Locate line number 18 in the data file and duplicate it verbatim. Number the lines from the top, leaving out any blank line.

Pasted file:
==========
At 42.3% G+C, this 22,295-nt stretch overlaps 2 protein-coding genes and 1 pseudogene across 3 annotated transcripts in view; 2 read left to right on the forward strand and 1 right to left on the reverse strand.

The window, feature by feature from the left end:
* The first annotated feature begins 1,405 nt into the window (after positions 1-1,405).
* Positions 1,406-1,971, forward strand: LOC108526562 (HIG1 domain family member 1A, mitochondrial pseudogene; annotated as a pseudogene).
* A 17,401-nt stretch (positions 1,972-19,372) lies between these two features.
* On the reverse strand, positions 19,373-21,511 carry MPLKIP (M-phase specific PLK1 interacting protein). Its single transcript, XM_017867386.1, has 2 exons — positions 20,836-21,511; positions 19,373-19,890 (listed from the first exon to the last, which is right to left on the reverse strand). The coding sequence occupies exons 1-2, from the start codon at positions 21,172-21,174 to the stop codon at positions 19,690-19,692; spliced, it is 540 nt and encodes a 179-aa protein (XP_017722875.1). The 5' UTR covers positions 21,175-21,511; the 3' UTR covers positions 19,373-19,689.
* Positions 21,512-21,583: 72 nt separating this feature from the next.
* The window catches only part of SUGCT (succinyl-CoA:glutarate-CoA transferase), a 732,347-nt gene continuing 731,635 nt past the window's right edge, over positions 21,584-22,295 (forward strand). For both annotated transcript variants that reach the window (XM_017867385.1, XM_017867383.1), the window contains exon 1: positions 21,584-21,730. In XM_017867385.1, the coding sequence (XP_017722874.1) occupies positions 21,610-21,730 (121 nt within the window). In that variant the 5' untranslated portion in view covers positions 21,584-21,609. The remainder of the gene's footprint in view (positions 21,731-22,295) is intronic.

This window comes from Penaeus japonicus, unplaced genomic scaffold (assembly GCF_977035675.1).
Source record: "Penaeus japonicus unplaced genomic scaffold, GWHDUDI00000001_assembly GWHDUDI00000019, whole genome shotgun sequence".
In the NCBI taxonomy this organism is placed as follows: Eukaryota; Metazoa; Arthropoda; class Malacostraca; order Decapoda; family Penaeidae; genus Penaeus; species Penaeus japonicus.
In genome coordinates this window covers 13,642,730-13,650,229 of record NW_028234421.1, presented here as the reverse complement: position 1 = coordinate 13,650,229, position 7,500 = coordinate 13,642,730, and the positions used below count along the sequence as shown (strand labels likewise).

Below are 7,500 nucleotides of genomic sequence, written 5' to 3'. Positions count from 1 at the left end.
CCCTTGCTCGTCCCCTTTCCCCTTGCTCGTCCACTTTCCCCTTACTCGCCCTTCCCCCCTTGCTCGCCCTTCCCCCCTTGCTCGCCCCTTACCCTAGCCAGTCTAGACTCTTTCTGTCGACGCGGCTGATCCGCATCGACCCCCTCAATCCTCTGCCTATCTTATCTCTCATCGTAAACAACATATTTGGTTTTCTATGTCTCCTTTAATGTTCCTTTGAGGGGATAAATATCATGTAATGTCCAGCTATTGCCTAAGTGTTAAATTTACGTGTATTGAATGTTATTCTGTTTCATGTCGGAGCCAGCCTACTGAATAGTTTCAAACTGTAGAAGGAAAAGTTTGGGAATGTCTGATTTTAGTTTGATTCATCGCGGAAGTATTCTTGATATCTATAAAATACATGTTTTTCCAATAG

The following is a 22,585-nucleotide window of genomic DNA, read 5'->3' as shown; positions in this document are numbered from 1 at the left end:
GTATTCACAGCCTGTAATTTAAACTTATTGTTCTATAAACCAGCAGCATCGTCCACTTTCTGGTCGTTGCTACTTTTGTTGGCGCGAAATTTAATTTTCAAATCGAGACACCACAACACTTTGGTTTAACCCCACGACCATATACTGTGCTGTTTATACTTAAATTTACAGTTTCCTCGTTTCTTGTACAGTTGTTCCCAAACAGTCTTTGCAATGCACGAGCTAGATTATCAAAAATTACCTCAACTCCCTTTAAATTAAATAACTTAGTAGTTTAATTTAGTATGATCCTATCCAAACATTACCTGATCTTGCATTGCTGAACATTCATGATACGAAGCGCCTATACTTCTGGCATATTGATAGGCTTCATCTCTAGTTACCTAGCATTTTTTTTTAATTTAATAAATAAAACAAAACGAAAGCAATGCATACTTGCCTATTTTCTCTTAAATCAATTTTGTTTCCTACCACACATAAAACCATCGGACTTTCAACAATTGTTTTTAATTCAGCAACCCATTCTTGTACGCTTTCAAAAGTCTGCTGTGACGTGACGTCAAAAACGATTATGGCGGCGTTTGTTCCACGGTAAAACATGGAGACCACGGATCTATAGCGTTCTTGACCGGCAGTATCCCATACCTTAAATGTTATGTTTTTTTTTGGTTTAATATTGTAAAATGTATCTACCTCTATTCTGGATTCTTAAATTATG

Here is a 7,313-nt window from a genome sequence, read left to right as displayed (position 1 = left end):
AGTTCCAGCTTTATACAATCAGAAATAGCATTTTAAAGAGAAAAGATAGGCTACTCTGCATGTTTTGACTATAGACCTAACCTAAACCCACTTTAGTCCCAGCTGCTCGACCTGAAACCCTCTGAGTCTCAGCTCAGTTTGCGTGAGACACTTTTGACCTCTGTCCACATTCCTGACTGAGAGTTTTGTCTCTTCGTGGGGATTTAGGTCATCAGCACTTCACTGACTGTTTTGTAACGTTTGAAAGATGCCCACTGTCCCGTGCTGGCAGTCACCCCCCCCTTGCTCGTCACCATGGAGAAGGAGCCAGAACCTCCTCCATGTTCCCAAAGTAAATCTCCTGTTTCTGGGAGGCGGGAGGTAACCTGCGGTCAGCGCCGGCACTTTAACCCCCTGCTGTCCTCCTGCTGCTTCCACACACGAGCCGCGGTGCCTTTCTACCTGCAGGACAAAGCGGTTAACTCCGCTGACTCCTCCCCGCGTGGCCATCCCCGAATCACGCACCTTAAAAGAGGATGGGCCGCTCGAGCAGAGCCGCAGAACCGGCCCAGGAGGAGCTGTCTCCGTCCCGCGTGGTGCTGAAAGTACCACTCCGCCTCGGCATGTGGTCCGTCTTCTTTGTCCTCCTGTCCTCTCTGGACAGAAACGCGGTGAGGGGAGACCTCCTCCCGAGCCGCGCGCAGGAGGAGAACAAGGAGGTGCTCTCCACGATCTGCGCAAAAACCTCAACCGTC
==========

AGTTCCAGCTTTATACAATCAGAAATAGCATTTTAAAGAGAAAAGATAGGCTACTCTGCATGTTTTGACTATAGACCTAACCTAAACCCACTTTAGTCCCAGCTGCTCGACCTGAAACCCTCTGAGTCTCAGCTCAGTTTGCGTGAGACACTTTTGACCTCTGTCCACATTCCTGACTGAGAGTTTTGTCTCTTCGTGGGGATTTAGGTCATCAGCACTTCACTGACTGTTTTGTAACGTTTGAAAGATGCCCACTGTCCCGTGCTGGCAGTCACCCCCCCCTTGCTCGTCACCATGGAGAAGGAGCCAGAACCTCCTCCATGTTCCCAAAGTAAATCTCCTGTTTCTGGGAGGCGGGAGGTAACCTGCGGTCAGCGCCGGCACTTTAACCCCCTGCTGTCCTCCTGCTGCTTCCACACACGAGCCGCGGTGCCTTTCTACCTGCAGGACAAAGCGGTTAACTCCGCTGACTCCTCCCCGCGTGGCCATCCCCGAATCACGCACCTTAAAAGAGGATGGGCCGCTCGAGCAGAGCCGCAGAACCGGCCCAGGAGGAGCTGTCTCCGTCCCGCGTGGTGCTGAAAGTACCACTCCGCCTCGGCATGTGGTCCGTCTTCTTTGTCCTCCTGTCCTCTCTGGACAGAAACGCGGTGAGGGGAGACCTCCTCCCGAGCCGCGCGCAGGAGGAGAACAAGGAGGTGCTCTCCACGATCTGCGCAAAAACCTCAACCGTC